Copyright ©2002 by Paul Niquette. All rights reserved. 
xcerpting
from
the title page of
Puzzles
with a Purpose, "Our purpose is to
celebrate processes and principles..."
This puzzle gives us an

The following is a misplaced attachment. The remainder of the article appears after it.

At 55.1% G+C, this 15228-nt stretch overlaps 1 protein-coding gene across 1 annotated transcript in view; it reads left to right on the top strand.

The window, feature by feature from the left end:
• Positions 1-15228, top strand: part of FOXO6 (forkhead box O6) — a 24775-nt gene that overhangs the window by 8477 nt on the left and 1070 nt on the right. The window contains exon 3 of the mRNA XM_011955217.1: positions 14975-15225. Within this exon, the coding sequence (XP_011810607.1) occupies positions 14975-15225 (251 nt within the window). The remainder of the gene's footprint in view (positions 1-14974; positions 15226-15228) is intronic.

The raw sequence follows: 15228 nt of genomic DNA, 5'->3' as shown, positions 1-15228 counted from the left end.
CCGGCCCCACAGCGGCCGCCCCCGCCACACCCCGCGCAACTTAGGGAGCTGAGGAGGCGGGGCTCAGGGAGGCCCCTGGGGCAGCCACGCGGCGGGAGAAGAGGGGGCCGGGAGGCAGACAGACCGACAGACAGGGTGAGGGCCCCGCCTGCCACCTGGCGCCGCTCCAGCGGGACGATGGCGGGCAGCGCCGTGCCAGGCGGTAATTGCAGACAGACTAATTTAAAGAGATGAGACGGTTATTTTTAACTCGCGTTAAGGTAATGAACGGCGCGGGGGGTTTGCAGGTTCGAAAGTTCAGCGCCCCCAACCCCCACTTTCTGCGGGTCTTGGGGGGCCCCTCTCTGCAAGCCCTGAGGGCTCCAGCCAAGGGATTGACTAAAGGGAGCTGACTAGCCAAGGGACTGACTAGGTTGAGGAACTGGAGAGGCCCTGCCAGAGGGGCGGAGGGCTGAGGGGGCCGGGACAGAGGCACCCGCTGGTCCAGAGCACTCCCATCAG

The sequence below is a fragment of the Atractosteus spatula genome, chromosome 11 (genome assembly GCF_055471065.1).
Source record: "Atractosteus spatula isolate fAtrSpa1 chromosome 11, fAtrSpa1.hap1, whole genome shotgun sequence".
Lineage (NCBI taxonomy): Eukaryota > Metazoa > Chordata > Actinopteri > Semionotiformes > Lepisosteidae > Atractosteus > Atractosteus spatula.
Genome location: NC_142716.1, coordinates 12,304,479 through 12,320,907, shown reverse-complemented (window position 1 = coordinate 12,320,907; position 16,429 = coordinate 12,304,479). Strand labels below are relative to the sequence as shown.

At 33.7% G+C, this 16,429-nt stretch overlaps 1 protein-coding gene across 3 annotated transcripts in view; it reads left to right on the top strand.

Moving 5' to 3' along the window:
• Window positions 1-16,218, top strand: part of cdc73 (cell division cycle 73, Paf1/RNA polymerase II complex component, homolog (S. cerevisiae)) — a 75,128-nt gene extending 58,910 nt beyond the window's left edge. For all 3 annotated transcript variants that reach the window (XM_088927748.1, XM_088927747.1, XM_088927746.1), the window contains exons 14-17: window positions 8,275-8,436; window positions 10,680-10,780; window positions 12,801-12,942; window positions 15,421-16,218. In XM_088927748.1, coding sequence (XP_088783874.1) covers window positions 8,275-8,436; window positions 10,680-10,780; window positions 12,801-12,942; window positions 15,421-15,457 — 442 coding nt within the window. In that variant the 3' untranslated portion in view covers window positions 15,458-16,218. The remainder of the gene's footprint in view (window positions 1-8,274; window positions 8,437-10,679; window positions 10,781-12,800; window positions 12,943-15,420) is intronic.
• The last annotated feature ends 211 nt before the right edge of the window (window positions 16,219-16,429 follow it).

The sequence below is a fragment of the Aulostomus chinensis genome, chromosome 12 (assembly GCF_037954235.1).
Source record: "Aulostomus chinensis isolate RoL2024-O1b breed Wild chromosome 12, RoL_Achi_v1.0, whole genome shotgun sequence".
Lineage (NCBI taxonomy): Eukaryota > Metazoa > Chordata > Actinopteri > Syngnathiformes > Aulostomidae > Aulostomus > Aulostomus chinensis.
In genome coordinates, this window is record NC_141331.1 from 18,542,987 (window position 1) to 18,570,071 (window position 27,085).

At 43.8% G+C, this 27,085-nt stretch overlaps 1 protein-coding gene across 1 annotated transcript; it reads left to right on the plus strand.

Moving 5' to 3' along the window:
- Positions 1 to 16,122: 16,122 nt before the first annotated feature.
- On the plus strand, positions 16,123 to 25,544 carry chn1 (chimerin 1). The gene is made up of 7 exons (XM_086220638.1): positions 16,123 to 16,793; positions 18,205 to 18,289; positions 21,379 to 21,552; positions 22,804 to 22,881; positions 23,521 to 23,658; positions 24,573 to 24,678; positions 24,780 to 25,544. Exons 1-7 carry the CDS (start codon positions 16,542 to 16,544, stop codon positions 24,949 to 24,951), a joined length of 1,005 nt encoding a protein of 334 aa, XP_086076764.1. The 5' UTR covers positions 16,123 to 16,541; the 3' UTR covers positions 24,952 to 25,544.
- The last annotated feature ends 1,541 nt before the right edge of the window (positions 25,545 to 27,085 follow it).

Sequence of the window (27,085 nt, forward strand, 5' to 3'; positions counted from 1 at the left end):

opportunity to illustrate
practical methods used in making predictions 
predictions with incomplete
information, in fact. Well, let's be careful with
the word "fact,"
taking into account a principle expressed in The
Future is Not What it Used to Be...